Wednesday, November 12, 2008

Hue, Vietnam (October 27-29, 2008)

Located on Vietnam's central coast, along the banks of the Perfume River, Hue served as the country's capital from 1802 to 1945. Under the rule of the Nguyen dynasty, the city became a famous center of arts, scholarship and Buddhist learning.

Although Hue has seen more than its fair share of destruction - a result of both warfare and natural disasters - many of its beautiful temples and palaces remain for visitors to enjoy.
Hue's citadel, built in the early 19th century as the royal residence of Emperor Gia Long, sits on the north bank of the Perfume River and is surrounded by a moat. The Imperial Enclosure, pictured here, is like a citadel within the citadel, with yet another moat for protection.
An interesting sculpture near the Forbidden Purple City within the Imperial Enclosure. The Forbidden Purple City was reserved for the emperor and his many concubines; the only servants allowed to enter were eunuchs.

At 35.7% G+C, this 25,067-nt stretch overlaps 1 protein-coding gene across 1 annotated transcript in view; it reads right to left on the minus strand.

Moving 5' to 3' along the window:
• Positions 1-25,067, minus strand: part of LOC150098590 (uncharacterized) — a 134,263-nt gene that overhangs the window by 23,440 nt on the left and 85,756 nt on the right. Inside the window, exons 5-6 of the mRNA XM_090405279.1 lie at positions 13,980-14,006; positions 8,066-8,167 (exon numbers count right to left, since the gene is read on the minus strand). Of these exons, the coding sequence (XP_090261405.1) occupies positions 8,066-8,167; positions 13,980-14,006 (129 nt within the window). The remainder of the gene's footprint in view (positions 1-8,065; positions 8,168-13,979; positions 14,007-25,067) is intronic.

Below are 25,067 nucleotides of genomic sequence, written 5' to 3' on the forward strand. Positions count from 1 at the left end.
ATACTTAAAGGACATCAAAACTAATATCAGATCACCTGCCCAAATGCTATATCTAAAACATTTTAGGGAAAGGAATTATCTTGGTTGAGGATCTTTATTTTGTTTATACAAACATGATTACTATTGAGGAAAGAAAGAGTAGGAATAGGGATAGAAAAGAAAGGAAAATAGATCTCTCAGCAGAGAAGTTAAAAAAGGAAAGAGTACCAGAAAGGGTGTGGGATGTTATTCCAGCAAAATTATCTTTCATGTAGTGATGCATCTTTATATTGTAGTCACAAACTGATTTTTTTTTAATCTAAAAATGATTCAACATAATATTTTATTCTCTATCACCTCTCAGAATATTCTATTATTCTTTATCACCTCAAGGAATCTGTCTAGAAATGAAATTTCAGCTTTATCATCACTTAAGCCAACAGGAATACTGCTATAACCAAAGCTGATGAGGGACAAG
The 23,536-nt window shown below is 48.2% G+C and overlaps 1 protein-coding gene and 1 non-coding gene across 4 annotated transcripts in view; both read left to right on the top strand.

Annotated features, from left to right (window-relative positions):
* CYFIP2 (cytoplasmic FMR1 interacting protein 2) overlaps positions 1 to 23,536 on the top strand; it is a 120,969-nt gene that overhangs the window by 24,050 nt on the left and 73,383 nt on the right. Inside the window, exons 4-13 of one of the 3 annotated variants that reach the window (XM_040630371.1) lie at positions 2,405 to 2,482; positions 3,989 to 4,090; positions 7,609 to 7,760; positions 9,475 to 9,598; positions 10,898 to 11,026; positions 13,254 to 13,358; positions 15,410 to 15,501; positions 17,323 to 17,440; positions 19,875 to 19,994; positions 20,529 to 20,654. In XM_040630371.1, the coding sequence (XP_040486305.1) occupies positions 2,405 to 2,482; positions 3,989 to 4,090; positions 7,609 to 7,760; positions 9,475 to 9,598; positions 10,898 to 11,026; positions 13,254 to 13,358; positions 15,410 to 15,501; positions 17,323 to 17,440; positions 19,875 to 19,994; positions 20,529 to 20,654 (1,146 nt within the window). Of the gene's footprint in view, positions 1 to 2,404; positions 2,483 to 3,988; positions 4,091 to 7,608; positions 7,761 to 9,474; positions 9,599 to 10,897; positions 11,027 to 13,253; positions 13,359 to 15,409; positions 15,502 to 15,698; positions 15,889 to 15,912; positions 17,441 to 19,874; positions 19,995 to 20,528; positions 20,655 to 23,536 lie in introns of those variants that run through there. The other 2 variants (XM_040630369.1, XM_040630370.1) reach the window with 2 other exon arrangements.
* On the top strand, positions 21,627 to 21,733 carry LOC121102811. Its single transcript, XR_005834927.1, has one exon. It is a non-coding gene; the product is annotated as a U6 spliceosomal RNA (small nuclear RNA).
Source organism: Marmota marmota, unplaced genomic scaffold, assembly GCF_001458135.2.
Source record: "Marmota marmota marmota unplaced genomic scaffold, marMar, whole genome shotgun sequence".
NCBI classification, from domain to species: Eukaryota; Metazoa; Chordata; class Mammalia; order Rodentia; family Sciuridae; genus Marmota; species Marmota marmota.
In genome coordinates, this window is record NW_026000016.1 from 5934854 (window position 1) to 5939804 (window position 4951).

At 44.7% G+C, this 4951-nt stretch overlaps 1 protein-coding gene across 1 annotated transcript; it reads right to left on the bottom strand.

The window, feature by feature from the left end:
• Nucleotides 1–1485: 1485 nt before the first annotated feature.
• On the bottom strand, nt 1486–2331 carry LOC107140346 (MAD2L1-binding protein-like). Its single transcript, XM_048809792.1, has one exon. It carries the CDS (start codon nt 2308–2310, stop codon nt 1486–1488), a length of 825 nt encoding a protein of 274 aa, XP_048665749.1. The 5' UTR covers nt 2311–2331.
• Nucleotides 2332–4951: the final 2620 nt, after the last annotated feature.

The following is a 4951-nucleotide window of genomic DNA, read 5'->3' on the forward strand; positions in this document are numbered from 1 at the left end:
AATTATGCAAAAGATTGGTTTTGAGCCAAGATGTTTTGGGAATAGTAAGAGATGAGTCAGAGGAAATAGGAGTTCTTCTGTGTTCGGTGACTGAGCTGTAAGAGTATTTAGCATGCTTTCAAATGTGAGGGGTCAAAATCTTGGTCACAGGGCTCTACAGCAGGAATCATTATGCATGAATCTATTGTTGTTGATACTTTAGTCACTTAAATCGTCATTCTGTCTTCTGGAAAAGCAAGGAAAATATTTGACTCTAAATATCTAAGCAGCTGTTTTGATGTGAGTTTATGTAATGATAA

Rain pours down over the citadel. Hue records the highest annual rainfall in Vietnam, and it rained pretty much constantly while I was there.
The citadel is a massive complex; one could easily spend an entire day wandering through the walled city
A London phone booth in Hue's citadel?!?
The Hue countryside is covered with the ancient tombs of the Nguyen dynasty; together, these tombs and the citadel comprise a UNESCO World Heritage Site (Photo courtesy of Clare Linington and Sean Dooley)

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